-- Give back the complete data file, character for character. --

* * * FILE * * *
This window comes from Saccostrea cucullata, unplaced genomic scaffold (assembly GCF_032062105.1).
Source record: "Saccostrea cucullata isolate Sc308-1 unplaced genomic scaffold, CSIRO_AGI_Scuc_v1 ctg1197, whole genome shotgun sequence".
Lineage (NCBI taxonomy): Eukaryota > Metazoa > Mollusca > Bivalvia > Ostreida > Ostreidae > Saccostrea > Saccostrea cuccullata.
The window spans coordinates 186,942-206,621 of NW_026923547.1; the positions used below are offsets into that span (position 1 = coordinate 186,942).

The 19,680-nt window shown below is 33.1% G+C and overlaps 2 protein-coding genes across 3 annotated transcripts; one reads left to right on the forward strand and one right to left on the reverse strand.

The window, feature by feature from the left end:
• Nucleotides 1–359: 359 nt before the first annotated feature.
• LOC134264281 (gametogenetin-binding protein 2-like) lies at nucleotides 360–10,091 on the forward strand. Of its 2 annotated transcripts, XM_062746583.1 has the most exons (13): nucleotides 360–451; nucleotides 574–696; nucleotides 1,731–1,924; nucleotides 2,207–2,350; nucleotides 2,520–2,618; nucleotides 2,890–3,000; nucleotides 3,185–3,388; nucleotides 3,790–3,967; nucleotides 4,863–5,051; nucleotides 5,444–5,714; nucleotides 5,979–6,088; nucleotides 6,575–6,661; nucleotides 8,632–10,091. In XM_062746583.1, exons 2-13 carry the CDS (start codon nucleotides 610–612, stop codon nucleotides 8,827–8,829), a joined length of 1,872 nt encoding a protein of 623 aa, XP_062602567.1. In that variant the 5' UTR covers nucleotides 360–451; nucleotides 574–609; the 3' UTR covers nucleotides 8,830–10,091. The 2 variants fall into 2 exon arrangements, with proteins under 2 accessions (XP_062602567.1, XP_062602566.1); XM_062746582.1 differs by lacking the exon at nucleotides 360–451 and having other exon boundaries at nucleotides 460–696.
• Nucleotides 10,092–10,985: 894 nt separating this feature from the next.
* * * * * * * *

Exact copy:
This window comes from Saccostrea cucullata, unplaced genomic scaffold (assembly GCF_032062105.1).
Source record: "Saccostrea cucullata isolate Sc308-1 unplaced genomic scaffold, CSIRO_AGI_Scuc_v1 ctg1197, whole genome shotgun sequence".
Lineage (NCBI taxonomy): Eukaryota > Metazoa > Mollusca > Bivalvia > Ostreida > Ostreidae > Saccostrea > Saccostrea cuccullata.
The window spans coordinates 186,942-206,621 of NW_026923547.1; the positions used below are offsets into that span (position 1 = coordinate 186,942).

The 19,680-nt window shown below is 33.1% G+C and overlaps 2 protein-coding genes across 3 annotated transcripts; one reads left to right on the forward strand and one right to left on the reverse strand.

The window, feature by feature from the left end:
• Nucleotides 1–359: 359 nt before the first annotated feature.
• LOC134264281 (gametogenetin-binding protein 2-like) lies at nucleotides 360–10,091 on the forward strand. Of its 2 annotated transcripts, XM_062746583.1 has the most exons (13): nucleotides 360–451; nucleotides 574–696; nucleotides 1,731–1,924; nucleotides 2,207–2,350; nucleotides 2,520–2,618; nucleotides 2,890–3,000; nucleotides 3,185–3,388; nucleotides 3,790–3,967; nucleotides 4,863–5,051; nucleotides 5,444–5,714; nucleotides 5,979–6,088; nucleotides 6,575–6,661; nucleotides 8,632–10,091. In XM_062746583.1, exons 2-13 carry the CDS (start codon nucleotides 610–612, stop codon nucleotides 8,827–8,829), a joined length of 1,872 nt encoding a protein of 623 aa, XP_062602567.1. In that variant the 5' UTR covers nucleotides 360–451; nucleotides 574–609; the 3' UTR covers nucleotides 8,830–10,091. The 2 variants fall into 2 exon arrangements, with proteins under 2 accessions (XP_062602567.1, XP_062602566.1); XM_062746582.1 differs by lacking the exon at nucleotides 360–451 and having other exon boundaries at nucleotides 460–696.
• Nucleotides 10,092–10,985: 894 nt separating this feature from the next.